125 Jonah Gbemre v. Shell Petroleum Development Company of Nigeria, Federal High Court of Nigeria
Benin Division, Suit No. FHC/B/CS/53/05 1, 29 (2005), available at http://www.climatelaw.org/cases/case-‐documents/nigeria/ni-‐shell-‐nov05-‐judgment.pdf. 126 Id. at 29. 127 Id. 128 FUNDAMENTAL RIGHTS (ENFORCEMENT PROCEDURE) RULES OF 2009 (2009 FREP Rules), available at http://accesstojustice-‐ng.org/2009%20FREP%20RULES.pdf. 129 Id. at Order II, § 1.
organisations, may institute human rights application on behalf of any potential applicant.130
In addition, the FREP Rules ensure that fundamental rights cases “shall not be affected by any limitation Statute whatsoever.”131 If a Nigerian court has jurisdiction to enforce fundamental rights against private corporations, the FREP Rules include provisions that could help applicants address the potential legal barriers of standing and statute of limitations. However, experience with the Gbemre case shows that it may be difficult to enforce a decision against an oil company in Nigeria.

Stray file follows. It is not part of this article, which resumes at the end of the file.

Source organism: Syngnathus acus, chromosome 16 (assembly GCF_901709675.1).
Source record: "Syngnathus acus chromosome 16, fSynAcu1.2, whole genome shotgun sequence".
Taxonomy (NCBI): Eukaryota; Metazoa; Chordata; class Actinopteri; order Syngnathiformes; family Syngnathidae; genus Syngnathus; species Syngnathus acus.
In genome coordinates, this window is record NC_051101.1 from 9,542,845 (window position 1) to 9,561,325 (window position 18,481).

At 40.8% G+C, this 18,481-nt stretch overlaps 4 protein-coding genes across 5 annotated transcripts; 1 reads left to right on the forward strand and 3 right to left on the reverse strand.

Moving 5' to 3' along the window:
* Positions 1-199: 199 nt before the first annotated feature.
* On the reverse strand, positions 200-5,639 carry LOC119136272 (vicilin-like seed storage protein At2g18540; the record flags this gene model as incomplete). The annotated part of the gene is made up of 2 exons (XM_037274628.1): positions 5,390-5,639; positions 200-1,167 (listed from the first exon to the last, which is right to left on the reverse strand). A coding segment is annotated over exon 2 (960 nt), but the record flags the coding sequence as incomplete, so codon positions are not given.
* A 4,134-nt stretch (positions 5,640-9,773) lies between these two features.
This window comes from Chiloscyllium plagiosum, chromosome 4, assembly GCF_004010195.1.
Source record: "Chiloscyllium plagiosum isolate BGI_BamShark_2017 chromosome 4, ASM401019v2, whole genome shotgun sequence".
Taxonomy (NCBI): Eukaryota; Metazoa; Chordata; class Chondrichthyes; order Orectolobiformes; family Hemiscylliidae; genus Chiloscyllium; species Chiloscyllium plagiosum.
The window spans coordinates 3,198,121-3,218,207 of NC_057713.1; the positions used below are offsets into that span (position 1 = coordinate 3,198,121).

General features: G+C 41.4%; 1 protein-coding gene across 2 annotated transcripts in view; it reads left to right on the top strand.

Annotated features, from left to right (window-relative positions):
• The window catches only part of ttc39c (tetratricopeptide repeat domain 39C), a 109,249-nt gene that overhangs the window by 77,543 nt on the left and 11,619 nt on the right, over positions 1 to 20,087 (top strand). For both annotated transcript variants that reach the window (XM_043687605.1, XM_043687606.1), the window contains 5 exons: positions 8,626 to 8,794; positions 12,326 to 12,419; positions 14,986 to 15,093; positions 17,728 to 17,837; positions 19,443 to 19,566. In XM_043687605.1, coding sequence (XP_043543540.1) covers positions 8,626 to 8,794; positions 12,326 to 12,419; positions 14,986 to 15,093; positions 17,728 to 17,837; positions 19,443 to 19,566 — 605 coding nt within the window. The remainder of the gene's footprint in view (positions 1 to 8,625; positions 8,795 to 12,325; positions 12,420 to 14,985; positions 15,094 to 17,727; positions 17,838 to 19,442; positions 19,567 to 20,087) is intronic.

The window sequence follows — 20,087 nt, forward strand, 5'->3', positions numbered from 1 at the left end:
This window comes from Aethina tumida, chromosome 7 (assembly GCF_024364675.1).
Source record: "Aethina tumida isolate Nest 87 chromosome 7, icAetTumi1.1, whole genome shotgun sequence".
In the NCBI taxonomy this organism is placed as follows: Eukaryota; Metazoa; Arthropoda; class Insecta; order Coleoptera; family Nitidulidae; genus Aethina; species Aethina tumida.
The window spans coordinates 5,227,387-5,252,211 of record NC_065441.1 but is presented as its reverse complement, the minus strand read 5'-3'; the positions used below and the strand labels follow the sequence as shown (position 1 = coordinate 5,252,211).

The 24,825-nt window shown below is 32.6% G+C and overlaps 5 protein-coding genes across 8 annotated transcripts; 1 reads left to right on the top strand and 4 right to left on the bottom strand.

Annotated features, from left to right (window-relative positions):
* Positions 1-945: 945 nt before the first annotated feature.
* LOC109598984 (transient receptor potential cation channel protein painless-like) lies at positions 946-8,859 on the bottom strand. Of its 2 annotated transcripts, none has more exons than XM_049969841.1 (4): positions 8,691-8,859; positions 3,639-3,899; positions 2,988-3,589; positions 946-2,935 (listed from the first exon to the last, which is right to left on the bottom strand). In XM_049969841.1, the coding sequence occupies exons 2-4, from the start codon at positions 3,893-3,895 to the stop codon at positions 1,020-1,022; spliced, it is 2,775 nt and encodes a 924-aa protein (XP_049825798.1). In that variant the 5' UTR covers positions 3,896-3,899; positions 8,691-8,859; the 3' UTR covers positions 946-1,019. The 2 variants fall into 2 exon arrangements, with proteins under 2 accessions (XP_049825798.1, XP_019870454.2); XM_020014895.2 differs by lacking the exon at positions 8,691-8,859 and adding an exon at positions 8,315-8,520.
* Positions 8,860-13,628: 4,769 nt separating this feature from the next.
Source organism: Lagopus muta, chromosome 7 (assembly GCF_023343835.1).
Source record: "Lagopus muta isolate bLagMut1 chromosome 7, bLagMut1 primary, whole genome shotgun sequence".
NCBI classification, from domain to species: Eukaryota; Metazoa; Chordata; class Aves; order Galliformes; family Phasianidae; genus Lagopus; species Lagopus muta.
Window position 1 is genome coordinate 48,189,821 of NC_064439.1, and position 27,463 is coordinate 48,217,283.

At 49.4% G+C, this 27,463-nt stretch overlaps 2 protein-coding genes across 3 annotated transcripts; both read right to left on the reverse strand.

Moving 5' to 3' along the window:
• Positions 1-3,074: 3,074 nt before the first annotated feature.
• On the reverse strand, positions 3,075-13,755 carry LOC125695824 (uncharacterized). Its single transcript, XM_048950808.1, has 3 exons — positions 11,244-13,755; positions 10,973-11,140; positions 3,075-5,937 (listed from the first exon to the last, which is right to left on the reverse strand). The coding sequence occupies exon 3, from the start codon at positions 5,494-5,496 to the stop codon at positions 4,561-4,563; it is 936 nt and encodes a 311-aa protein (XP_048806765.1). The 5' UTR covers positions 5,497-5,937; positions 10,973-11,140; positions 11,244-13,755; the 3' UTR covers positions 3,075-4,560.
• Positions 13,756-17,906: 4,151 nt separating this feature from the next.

130 Id. at Preamble, § 3(e). 131 Id. at Order III, § 1.
Complementary Strategies Two types of actions that would complement a case filed under some of the laws or constitutions identified above are worth noting – filing a case in a European Union Member State and using a U.S. discovery law applicable to foreign litigants to obtain evidence to support their foreign case.